I wish I had had teachers like that. They would have gotten their money worth especially my math teachers. lol
I personally believe that some homework is good. I have given my middle child homework even when she didn't have any from school. If she has missed some questions I will have her redo them and maybe a few others, just so she learns why she missed them and gets to the point of understanding the work.
However, I do think that sometimes kids get too much homework. My oldest barely got any homework last year and then this year she gets hours worth of homework every night. It is stressful for her and the family, because she has to do her homework, eat and get bathed and off to bed, on top of getting the work done.
I think that a gradual buildup is a better way of doing things. If they don't get much work the year before I don't think they should suddenly be getting four subjects worth of work each night the next year. She brought home that much work the first day of school this year.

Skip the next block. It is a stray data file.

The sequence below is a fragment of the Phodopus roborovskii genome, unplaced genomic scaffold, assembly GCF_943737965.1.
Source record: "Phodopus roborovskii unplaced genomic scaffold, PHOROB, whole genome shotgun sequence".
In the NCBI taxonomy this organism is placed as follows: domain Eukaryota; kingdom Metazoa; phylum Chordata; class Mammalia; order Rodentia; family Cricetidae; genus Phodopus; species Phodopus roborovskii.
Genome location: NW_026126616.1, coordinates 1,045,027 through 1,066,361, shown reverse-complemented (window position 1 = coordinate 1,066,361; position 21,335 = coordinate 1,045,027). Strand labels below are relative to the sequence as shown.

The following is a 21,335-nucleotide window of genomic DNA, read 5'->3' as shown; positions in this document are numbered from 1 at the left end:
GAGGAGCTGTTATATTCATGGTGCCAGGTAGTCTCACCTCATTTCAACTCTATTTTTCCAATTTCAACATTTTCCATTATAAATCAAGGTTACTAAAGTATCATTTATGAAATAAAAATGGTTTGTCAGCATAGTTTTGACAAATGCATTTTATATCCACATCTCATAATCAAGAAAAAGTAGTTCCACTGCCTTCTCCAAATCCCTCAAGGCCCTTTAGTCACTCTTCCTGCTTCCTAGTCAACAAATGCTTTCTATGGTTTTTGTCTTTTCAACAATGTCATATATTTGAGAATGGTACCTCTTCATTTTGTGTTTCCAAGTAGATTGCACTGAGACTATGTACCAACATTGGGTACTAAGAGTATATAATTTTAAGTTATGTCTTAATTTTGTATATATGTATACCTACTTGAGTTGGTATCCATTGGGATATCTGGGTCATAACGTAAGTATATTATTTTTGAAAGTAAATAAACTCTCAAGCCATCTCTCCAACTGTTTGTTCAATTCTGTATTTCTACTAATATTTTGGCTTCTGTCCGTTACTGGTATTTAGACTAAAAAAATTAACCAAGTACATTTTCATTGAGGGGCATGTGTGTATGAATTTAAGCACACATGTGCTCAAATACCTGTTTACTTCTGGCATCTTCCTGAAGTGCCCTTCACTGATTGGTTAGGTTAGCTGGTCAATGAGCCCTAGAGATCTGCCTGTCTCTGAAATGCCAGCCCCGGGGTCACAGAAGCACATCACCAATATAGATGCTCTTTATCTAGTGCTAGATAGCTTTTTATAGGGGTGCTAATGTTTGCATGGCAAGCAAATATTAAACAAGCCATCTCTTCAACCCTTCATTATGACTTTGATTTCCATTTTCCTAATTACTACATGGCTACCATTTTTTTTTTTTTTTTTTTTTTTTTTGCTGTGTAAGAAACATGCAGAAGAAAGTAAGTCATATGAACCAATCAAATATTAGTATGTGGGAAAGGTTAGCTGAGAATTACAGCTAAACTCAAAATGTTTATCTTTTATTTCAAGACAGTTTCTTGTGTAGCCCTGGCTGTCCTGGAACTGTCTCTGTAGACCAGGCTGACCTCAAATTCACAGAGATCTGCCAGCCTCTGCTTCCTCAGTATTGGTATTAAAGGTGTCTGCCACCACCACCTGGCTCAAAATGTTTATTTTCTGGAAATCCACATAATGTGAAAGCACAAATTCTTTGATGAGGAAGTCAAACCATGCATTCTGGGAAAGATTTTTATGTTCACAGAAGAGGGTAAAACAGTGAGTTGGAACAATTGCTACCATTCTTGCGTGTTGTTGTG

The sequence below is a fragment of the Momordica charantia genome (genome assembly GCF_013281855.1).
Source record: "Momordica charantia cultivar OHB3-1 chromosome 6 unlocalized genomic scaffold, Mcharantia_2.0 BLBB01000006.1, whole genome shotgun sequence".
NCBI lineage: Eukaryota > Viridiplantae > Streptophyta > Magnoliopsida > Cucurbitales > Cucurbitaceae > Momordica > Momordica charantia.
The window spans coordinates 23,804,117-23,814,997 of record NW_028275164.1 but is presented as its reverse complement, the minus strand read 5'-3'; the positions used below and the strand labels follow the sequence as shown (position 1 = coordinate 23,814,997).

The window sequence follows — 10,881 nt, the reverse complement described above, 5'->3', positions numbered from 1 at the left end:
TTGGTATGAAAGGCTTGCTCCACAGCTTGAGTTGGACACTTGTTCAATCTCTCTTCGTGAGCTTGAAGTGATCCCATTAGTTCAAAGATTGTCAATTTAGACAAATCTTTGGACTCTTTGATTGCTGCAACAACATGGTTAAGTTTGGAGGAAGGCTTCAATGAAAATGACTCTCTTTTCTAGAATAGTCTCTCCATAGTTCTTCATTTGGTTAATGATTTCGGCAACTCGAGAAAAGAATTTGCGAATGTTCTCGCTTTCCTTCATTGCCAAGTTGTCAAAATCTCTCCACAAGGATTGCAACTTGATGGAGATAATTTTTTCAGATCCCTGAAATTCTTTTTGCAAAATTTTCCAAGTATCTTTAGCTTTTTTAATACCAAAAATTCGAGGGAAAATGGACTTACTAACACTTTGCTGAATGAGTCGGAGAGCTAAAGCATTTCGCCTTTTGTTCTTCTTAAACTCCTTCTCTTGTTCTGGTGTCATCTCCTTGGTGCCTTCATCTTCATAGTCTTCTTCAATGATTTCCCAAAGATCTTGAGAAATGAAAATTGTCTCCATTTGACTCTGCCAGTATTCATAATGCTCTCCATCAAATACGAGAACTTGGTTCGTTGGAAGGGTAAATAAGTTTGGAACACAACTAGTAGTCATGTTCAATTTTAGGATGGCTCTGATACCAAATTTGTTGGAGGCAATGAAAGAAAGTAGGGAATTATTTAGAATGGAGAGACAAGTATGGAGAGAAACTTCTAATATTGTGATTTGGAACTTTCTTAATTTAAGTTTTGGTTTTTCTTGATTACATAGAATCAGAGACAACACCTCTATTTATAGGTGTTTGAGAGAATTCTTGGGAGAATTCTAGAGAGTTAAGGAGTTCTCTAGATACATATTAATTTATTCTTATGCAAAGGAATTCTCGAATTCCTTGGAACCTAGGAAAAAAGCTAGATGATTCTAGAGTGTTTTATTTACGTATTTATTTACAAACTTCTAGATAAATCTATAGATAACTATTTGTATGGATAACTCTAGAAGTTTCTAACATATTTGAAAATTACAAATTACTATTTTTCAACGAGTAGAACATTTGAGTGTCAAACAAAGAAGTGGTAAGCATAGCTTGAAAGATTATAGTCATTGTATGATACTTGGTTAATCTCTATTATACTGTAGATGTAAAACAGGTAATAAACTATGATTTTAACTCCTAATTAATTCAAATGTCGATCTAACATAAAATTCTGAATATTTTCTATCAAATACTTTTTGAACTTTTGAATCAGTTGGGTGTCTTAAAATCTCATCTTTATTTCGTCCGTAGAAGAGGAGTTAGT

I think it is overwhelming for the child and then they are not able to truly learn anything. Not to mention the pain it can cause their backs carrying all those books. She and one of her friends that I know if, have already pulled muscles in their backs. They are only 9 years old.
But I think the increase of homework goes hand and hand with the no child left behind law. They must know so much for all the tests that they are given now. And I don't think that all the schools and teachers have found a balance yet that works for the students and the requirements that they have to reach.

Faery-Wings
September 27th, 2006, 01:47 PM
Ooooh, I shouldn't reply to this......
:mad:
I had read an article in my local paper last week about this. It was about the research that actually showed that homeowrk in elem grades did not improve scores, and more than 1.5 hours in middle school and more than 2 in HS was detrimental.